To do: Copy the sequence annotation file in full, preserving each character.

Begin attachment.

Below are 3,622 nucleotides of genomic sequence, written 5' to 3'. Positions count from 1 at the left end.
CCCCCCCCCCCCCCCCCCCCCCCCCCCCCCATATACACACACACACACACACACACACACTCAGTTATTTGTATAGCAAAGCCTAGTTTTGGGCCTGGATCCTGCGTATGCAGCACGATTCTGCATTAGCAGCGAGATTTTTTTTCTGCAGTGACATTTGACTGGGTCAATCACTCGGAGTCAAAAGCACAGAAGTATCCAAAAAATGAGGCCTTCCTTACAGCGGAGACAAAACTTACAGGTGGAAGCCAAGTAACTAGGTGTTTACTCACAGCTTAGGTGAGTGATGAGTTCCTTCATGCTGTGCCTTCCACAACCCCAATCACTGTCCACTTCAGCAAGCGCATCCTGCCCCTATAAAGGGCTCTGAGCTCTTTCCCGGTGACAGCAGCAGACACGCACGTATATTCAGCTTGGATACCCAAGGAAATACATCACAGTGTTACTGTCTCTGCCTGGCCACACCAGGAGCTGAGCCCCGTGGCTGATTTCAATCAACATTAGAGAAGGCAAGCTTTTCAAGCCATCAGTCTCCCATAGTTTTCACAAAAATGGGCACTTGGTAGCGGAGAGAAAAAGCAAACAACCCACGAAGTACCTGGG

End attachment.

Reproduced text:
Below are 3,622 nucleotides of genomic sequence, written 5' to 3'. Positions count from 1 at the left end.
CCCCCCCCCCCCCCCCCCCCCCCCCCCCCCATATACACACACACACACACACACACACACTCAGTTATTTGTATAGCAAAGCCTAGTTTTGGGCCTGGATCCTGCGTATGCAGCACGATTCTGCATTAGCAGCGAGATTTTTTTTCTGCAGTGACATTTGACTGGGTCAATCACTCGGAGTCAAAAGCACAGAAGTATCCAAAAAATGAGGCCTTCCTTACAGCGGAGACAAAACTTACAGGTGGAAGCCAAGTAACTAGGTGTTTACTCACAGCTTAGGTGAGTGATGAGTTCCTTCATGCTGTGCCTTCCACAACCCCAATCACTGTCCACTTCAGCAAGCGCATCCTGCCCCTATAAAGGGCTCTGAGCTCTTTCCCGGTGACAGCAGCAGACACGCACGTATATTCAGCTTGGATACCCAAGGAAATACATCACAGTGTTACTGTCTCTGCCTGGCCACACCAGGAGCTGAGCCCCGTGGCTGATTTCAATCAACATTAGAGAAGGCAAGCTTTTCAAGCCATCAGTCTCCCATAGTTTTCACAAAAATGGGCACTTGGTAGCGGAGAGAAAAAGCAAACAACCCACGAAGTACCTGGG